Our firm has handled literally thousands of residential real estate transactions. We have often worked with some of the best lenders and mortgage brokers in the business but have also worked with some of the worst. Based on those experiences, here is our advice for choosing the right lender for you:
1) Beware illegal and/or unethical kickback schemes with title companies. Title insurance provides a guarantee to a borrower and their lender that the property is being transferred free and clear of any title defects and that any past title issues or claims have been resolved at or prior to the time of the closing. Many mortgage brokers own their own title insurance agencies and insist or suggest that those using their services use their controlled vendor. The reason for this insistence is not to look out for your best interests but instead to maximize the fees and compensation received by the mortgage broker. Kickbacks received merely for providing a referral and without performing core title services are a violation of the federal Real Estate Settlement Procedures Act. The fact is that attorneys have the best training, knowledge and experience to provide good, high quality title examinations and issuance of title insurance policies. Let the mortgage broker find the best loan for your transaction. Leave the legal intricacies of title insurance to your attorney.
2) Beware illegal and/or unethical kickback schemes with realtors. The Consumer Financial Protection Bureau was created after last decade's mortgage foreclosure crisis to reign in certain unethical behaviors by some people in the real estate industry. Recently, the CFPB fined a California firm for refusing to sell its listings unless the buyer used the services of the real estate broker's preferred mortgage lender. The reason for this insistence was the mortgage lender's payment of a kickback to the realtors of part of the fees earned from the loan transaction. Kickbacks received merely for providing a referral and without doing some other work to earn the fee are a violation of the federal Real Estate Settlement Procedures Act. There is nothing wrong with asking your realtor for a referral of a good mortgage broker/lender but beware one who insists that there is only one person you must use. Don't be afraid to ask if the realtor gets any compensation for the referral. If they refuse to answer, you know that they are providing the referral solely in their own financial interests and are not looking out for your best interests. Referrals are best provided solely because the provider is good at what they do.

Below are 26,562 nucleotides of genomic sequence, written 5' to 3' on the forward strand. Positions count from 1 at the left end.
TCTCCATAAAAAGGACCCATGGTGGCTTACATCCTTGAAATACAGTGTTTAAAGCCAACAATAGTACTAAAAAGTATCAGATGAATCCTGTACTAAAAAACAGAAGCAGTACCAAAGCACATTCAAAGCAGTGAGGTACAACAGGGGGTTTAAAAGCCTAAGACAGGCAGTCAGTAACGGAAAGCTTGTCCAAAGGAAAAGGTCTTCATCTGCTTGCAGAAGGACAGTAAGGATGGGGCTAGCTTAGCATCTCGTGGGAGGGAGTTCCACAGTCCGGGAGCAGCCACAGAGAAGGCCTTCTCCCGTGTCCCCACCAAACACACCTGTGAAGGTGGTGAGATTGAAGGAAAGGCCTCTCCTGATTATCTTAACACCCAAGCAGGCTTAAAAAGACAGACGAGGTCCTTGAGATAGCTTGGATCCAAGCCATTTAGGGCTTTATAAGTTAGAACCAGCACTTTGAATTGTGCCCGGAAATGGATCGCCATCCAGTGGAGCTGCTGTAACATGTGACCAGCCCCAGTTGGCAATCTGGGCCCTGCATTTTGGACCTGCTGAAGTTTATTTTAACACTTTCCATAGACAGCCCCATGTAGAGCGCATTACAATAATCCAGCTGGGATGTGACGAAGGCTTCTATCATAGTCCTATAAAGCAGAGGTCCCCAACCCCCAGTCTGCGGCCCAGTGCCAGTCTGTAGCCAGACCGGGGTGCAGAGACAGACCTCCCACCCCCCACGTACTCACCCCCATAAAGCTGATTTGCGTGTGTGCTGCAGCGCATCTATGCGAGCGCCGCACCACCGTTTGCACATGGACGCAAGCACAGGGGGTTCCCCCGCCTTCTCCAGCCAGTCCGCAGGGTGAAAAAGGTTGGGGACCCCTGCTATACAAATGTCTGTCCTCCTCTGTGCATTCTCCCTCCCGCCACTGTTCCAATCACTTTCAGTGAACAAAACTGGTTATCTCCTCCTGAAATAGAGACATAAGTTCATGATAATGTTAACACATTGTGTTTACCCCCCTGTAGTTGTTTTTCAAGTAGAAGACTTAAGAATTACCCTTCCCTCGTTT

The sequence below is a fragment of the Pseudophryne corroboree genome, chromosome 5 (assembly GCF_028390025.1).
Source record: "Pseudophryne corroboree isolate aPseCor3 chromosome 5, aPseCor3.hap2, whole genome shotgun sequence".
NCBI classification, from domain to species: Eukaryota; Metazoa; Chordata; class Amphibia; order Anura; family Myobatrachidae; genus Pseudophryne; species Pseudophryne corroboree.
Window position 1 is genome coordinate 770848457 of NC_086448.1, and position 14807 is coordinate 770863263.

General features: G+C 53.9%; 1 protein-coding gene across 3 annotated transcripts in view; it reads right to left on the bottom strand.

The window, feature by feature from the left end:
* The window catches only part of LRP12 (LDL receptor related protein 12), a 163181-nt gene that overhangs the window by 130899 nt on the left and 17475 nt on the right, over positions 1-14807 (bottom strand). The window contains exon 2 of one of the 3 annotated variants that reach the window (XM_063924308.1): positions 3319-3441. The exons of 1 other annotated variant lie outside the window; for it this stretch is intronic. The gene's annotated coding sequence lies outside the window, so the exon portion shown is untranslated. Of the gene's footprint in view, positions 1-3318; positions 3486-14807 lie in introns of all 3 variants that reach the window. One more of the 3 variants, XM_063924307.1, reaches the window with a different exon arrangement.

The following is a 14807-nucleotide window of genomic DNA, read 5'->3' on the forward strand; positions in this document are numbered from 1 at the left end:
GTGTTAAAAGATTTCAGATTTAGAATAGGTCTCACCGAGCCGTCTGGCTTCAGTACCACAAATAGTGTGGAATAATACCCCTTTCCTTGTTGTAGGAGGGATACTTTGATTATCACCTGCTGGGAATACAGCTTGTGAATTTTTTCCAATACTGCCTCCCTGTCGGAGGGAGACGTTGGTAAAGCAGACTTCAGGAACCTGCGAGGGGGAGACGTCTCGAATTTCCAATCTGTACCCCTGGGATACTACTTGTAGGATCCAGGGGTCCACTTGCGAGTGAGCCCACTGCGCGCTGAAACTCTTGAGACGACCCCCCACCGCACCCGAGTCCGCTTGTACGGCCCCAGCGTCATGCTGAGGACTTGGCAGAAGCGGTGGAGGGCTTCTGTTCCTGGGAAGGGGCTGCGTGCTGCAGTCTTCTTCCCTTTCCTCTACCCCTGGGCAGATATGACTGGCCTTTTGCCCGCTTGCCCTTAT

3) Are you dealing with a direct lender or a mortgage broker? All banks and many mortgage lenders are direct lenders, meaning that they are lending you their own funds. That lender may or may not keep the loan and may sell it to someone else for a profit as part of their business model. Even if the lender keeps the loan, they may hire a third party to service the loan after you close, i.e. collect payments, handle tax and insurance escrows, etc. Make sure you ask questions about the loan being applied for so that you are fully informed.
Many loan officers are mortgage brokers, meaning they are not loaning their own funds but have access to loan programs made available by direct lenders. This often allows for a wider variety of loan product availability but can also result in higher fees and costs associated with closing. Don’t be afraid to ask a mortgage broker how much compensation they receive for originating your loan. An honest mortgage broker won’t have any problem sharing this information with you.
4) Experience Matters. There is no substitute for experience. A loan officer who has handled many transactions is better equipped to address many issues than one who does only a few transactions a year or is new to the business. Don’t be afraid to ask your lawyer, a friend, family member or associate for a referral. The best loan officers generate most of their business from referrals and repeat business.